and Jesus shows up in the middle of it, right?

So the question is, where was he?

Well, if you read the story before this one,

he was with Peter, James and John

up on the mount of transfiguration.

There his divinity is revealed:

the truth that Jesus is God come in the flesh,

God who is one of us,

who took on human life

in order to bear the cost for all the sin

and the resulting suffering.

He now comes down the mountain

as the revelation of God:

full of truth and grace.

It makes you think of Moses and Mt Sinai.

When Moses came down from Mount Sinai

he found the people turning away from God

to worship an idol,

the golden calf.

They hadn’t heard from God or Moses for a while,

they felt alone,

they feared the desert wilderness,

and they turned away to false worship.

Doubt and unbelief.


In this experience of doubt and unbelief

here comes God in the flesh.

Jesus comes close in our doubt.

He responds to your unbelief.

That’s why Jesus says what he does in response:

19 “You unbelieving generation,” Jesus replied,

“how long shall I stay with you?

How long shall I put up with you?

Bring the boy to me.”

He’s saying, this is just what my Father in heaven went thru with the Israelites in the desert.

He’s revealing his character:

he is fulfilling what Moses could not.

He will accomplish what the law could not.

He promises his presence with us

even in our hurt and sorrow:

he tenderly responds saying,

bring the boy to me.


The message for us is

that Jesus will put up with an unbelieving generation for as long as it takes

for you and me and your family and friends

and the strangers among us

to respond to the saving grace of God in Jesus.

In the story the man confesses his weak faith,

his doubts, his unbelief.

He says, “But if you can do anything,

take pity on us and help us.”

23 “‘If you can’?” said Jesus.

“Everything is possible for one who believes.”

 ‘I believe but help me overcome my unbelief,’

he says.

We all do at some time in our lives.

Notice Jesus doesn’t abandon him when he says that.

So he won’t abandon you.


But also notice the man,

when his faith is tried,

when he is losing it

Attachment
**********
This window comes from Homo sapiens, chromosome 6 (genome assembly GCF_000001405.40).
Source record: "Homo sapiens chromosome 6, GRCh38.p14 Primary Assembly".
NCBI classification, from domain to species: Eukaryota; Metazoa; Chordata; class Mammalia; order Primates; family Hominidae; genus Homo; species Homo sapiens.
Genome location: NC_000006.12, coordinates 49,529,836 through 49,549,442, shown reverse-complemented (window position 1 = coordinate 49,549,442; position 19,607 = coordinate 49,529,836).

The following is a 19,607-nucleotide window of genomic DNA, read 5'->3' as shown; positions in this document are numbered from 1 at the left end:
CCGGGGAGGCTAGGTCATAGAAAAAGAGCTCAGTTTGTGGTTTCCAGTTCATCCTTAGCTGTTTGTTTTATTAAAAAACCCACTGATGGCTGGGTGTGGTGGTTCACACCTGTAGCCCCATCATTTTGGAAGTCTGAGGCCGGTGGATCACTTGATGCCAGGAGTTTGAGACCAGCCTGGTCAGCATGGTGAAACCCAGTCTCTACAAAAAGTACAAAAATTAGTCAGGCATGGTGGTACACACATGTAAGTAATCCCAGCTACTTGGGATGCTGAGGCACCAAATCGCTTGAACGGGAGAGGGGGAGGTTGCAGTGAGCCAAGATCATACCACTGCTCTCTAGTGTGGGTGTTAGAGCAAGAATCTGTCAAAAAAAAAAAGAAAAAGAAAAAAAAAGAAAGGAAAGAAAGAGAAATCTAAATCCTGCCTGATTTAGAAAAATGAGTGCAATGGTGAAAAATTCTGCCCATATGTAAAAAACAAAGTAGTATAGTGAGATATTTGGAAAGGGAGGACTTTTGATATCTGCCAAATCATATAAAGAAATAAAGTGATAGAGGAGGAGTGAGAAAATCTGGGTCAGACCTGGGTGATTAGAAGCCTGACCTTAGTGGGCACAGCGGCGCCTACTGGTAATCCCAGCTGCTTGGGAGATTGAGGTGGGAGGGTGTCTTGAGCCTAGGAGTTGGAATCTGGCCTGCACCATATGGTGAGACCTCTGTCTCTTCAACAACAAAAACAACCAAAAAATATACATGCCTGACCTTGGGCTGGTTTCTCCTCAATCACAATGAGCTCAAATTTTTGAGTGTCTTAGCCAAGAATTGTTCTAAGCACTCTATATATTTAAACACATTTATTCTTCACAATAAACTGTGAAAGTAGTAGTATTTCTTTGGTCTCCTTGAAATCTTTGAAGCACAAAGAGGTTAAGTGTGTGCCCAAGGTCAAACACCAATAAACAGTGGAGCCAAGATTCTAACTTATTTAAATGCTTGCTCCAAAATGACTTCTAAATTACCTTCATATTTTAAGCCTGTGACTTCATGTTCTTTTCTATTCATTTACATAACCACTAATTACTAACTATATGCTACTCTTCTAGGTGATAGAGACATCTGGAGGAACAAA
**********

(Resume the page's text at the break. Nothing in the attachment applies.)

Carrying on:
by doubt or difficult circumstance,

he doesn’t give in or give up

but asks for more faith.


How often do you pray

for the Lord to add to your faith –

not for your life and your happiness and your security and comfort and health, but to add to your faith?

How can the Lord give that

if you don’t even ask for it?

The Lord does not desire for us to remain

in the darkness of doubt, skepticism, or unbelief.


See the love of God in Jesus.

Remember, it’s a tense scene.

It’s frightening to see the boy like this.

And people are running to see

what the commotion is all about.

But Jesus stops for this man and asks:
21 . . . “How long has he been like this?”

What have you been going through?

How painful your suffering and how long!

That’s Jesus.

Yes, this world is full of trouble and pain,

but Jesus endured the worst

in order to endure it with you.

To bring you to faith so that

you may experience the great truth

that one day

when he returns to judge the living and the dead,

there will be no more pain, or sorrow, or tears.


Jesus reveals his divine power

commanding the evil spirit out of the boy.

26 The spirit shrieked, convulsed him violently and came out. The boy looked so much like a corpse that many said, “He’s dead.” 27 But Jesus took him by the hand and lifted him to his feet, and he stood up.


This is a picture of resurrection.

In all our sufferings we find out how mortal we are.

But in faith we find out we are made for eternal life,

for resurrection.

The boy is given new life.

Now wait . . . think a minute.

That boy is not around us today, right?

I mean, this true story happened

almost 2,000 years ago.

This boy grew up, lived,

yet even he eventually passed away, right?

So that means he didn’t live a life

free from pain or suffering from then on.

No doubt he had hard days, hurtful times, too.

Even tho Jesus had been miraculously with him.

What am I getting at?

Don’t imagine that the only way

for you to believe in God

and belong to Christ’s church

is if your life is free of suffering and sin.

In this world you will have trouble, Jesus said,

but then he promised, do not be afraid,

I have overcome this world.

Jesus gives us the power of faith

even in our suffering,

so that doubt doesn’t turn us away from God.


The story ends with a clue for us

in responding to our doubts:

28 After Jesus had gone indoors, his disciples asked him privately, “Why couldn’t we drive it out?”

29 He replied, “This kind can come out only by prayer.”

Prayer trusts our Heavenly Father with

all our needs and sorrows and

the thanksgiving for joys too.

Prayer confesses that we need the Triune God

for life and salvation . . . all things.


Prayer rests on a living relationship with Jesus.

Those who pray choose to spend time with him,

sharing one’s heart, life, joy, and gratitude with him.

Prayer is not going through religious motions,

but is vulnerable in a healthy, daily

living way of faith:

as vulnerable as a friend to a friend,

as trusting as a creature to its Creator.

So when Jesus says,

this kind can only come out by prayer,

he is calling you, inviting you, revealing to you

that the one true way to live your life